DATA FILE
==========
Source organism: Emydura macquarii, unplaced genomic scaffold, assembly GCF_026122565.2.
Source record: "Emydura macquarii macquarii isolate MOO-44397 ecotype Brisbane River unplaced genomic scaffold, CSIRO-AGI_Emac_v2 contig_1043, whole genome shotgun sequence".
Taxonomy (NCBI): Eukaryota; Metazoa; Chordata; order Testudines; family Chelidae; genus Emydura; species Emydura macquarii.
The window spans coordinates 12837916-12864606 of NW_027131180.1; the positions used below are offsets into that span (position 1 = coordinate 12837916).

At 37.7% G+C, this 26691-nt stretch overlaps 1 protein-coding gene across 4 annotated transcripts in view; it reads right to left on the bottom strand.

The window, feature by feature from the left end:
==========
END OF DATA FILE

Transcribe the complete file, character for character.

Source organism: Emydura macquarii, unplaced genomic scaffold, assembly GCF_026122565.2.
Source record: "Emydura macquarii macquarii isolate MOO-44397 ecotype Brisbane River unplaced genomic scaffold, CSIRO-AGI_Emac_v2 contig_1043, whole genome shotgun sequence".
Taxonomy (NCBI): Eukaryota; Metazoa; Chordata; order Testudines; family Chelidae; genus Emydura; species Emydura macquarii.
The window spans coordinates 12837916-12864606 of NW_027131180.1; the positions used below are offsets into that span (position 1 = coordinate 12837916).

At 37.7% G+C, this 26691-nt stretch overlaps 1 protein-coding gene across 4 annotated transcripts in view; it reads right to left on the bottom strand.

The window, feature by feature from the left end: